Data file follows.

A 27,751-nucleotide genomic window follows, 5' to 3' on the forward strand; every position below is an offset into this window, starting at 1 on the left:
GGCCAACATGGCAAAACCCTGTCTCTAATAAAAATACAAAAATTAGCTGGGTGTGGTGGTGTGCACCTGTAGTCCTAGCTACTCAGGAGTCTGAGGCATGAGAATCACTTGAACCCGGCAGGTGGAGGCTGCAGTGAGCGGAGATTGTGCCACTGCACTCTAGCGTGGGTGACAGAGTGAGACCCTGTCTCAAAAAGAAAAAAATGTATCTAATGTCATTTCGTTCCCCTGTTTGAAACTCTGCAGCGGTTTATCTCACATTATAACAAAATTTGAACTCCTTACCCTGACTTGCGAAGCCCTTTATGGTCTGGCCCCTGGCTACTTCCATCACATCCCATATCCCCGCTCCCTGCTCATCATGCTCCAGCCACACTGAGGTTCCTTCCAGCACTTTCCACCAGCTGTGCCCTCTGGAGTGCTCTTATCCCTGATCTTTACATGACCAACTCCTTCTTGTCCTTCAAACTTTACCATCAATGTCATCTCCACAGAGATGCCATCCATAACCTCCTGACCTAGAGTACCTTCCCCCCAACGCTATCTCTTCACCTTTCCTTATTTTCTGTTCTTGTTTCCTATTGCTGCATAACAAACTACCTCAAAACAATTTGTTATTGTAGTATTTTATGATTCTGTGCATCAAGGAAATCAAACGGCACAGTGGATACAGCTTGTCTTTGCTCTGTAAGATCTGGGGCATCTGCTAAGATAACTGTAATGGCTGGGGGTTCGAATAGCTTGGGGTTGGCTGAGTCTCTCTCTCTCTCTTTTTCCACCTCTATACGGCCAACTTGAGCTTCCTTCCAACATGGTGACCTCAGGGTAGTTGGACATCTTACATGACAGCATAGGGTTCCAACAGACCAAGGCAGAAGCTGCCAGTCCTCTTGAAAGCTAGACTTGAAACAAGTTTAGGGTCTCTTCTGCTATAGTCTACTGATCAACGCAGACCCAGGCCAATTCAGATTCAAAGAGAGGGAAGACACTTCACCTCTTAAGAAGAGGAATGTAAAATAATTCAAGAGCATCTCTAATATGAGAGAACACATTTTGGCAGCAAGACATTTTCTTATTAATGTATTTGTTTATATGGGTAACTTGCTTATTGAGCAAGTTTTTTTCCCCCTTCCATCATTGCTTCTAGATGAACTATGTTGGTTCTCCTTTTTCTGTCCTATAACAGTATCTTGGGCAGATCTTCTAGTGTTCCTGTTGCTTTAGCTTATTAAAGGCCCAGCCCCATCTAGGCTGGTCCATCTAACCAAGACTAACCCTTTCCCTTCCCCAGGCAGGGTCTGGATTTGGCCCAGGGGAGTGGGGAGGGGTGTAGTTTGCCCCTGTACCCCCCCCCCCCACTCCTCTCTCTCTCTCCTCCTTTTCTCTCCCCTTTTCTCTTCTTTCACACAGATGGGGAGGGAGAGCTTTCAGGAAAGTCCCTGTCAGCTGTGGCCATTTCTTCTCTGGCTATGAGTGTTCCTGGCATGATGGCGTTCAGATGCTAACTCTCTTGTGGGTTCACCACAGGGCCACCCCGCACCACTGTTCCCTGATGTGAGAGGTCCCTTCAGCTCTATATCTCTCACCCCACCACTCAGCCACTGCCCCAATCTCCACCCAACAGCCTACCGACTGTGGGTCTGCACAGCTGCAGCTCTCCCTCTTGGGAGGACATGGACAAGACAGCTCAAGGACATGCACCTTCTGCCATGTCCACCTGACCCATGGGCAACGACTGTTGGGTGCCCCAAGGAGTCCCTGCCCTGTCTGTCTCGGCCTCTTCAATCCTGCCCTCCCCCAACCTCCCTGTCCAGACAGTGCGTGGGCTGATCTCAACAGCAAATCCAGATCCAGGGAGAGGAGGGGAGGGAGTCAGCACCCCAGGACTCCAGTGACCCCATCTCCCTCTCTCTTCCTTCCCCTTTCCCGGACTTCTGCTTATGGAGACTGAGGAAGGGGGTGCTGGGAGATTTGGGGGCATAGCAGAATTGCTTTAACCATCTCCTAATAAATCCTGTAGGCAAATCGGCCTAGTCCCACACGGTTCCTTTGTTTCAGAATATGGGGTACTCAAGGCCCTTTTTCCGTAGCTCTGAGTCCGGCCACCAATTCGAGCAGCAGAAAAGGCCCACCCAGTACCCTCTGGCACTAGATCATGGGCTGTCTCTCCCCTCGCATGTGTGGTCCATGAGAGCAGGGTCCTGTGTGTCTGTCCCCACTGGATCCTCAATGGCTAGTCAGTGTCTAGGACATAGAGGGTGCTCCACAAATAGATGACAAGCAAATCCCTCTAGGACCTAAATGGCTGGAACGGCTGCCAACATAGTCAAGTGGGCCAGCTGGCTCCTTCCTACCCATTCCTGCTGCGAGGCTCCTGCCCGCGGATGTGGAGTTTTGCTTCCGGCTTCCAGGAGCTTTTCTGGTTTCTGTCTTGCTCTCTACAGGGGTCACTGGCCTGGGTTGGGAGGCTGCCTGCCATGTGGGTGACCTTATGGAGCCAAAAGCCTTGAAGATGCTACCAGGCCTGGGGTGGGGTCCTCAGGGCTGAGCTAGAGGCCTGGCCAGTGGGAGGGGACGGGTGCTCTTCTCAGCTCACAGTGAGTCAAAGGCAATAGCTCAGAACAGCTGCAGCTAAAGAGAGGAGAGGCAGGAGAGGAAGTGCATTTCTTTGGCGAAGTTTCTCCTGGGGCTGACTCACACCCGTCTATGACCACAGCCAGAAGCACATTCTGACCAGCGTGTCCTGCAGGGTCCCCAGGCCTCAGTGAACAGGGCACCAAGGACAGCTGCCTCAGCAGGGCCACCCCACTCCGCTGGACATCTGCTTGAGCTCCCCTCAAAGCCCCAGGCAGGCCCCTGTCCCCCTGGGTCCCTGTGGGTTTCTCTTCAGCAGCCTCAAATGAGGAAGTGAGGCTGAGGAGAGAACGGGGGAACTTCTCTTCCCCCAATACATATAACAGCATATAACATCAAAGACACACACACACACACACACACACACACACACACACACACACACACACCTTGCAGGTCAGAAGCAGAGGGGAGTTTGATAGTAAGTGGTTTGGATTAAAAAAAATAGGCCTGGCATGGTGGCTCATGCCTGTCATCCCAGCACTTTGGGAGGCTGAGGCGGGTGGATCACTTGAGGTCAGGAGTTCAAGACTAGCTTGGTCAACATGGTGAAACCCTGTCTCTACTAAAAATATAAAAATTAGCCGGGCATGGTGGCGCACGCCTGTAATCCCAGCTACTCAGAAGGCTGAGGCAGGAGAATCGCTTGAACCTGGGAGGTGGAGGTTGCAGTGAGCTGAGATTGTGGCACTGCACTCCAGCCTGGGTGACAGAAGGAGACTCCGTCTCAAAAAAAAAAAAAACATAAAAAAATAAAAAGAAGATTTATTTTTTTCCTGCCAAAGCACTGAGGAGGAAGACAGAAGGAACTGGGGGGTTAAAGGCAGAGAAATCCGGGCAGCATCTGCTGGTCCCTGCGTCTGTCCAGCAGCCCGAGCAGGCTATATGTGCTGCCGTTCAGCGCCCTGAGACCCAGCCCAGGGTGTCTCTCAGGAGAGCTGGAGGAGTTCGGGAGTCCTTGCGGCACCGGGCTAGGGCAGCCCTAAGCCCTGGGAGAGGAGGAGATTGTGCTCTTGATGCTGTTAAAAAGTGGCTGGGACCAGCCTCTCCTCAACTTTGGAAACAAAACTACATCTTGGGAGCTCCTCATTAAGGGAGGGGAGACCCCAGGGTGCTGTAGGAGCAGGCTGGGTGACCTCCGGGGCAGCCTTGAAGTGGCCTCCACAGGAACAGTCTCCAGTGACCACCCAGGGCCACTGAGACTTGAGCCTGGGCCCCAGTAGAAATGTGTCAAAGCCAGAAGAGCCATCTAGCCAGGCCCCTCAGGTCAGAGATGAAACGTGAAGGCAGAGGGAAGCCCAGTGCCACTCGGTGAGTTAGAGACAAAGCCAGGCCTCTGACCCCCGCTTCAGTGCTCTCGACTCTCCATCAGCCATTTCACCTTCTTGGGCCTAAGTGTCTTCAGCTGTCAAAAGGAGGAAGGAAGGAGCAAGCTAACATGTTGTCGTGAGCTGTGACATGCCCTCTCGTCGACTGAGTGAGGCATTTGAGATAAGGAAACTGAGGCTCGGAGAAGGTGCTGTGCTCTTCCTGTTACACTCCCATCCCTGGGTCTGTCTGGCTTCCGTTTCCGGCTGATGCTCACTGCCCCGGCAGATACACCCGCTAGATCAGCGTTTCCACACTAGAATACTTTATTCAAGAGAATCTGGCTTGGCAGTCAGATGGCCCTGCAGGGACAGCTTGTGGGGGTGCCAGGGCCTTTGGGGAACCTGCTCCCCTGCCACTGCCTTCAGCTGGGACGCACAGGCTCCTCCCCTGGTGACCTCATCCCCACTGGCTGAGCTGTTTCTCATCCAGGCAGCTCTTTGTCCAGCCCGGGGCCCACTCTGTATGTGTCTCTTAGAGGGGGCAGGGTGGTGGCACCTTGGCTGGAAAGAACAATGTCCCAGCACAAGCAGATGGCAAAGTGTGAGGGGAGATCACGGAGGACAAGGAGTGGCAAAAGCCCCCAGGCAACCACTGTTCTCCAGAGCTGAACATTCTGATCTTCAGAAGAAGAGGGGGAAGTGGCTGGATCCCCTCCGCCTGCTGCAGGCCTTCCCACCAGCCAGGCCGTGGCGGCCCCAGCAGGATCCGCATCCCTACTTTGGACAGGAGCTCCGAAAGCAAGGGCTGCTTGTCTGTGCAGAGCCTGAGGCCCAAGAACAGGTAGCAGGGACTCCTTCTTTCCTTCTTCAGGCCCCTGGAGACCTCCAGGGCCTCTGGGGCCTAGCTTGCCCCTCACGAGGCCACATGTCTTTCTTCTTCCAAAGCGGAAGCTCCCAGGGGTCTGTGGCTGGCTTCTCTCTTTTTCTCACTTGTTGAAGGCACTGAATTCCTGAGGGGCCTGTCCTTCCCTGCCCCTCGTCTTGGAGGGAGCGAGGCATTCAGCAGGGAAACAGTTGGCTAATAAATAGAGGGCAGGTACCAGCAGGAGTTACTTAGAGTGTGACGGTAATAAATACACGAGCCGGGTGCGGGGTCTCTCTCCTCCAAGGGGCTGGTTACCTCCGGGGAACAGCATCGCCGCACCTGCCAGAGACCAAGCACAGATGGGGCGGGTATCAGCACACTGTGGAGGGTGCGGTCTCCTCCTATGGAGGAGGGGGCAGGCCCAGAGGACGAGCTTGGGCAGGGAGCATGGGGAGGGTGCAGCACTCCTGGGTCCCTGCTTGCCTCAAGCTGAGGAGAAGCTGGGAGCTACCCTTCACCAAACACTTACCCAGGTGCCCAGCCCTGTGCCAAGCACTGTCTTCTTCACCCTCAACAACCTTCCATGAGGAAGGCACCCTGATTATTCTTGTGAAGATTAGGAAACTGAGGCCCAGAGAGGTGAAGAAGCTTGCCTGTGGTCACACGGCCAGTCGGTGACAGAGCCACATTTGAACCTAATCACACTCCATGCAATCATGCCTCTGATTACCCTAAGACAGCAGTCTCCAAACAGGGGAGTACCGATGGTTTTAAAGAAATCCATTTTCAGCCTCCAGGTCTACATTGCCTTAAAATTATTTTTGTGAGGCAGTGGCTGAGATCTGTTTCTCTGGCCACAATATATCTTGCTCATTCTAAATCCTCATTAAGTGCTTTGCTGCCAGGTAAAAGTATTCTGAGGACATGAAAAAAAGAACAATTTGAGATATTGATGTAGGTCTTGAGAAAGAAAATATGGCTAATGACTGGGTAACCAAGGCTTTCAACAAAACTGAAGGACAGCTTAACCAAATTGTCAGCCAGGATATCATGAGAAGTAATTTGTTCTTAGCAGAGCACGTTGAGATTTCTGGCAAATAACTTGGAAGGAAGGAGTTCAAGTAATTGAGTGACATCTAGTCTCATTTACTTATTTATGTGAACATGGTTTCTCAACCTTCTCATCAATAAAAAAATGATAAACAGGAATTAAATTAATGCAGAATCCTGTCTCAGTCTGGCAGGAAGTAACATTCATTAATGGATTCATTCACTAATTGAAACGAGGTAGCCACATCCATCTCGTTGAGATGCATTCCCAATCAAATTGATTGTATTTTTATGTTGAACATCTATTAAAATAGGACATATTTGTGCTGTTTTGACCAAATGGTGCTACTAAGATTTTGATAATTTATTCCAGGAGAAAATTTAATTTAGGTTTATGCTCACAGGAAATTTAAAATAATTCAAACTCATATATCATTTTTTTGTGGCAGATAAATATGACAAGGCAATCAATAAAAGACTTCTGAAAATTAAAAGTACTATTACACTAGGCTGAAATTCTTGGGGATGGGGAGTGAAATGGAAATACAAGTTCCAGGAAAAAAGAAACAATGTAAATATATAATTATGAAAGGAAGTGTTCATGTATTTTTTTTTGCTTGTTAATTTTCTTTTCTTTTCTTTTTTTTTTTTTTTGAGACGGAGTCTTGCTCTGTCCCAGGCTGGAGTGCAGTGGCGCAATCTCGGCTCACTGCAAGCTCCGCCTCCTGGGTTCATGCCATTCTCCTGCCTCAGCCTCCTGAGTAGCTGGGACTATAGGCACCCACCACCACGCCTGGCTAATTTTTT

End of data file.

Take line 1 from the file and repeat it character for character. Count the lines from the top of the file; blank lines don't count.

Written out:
A 27,751-nucleotide genomic window follows, 5' to 3' on the forward strand; every position below is an offset into this window, starting at 1 on the left: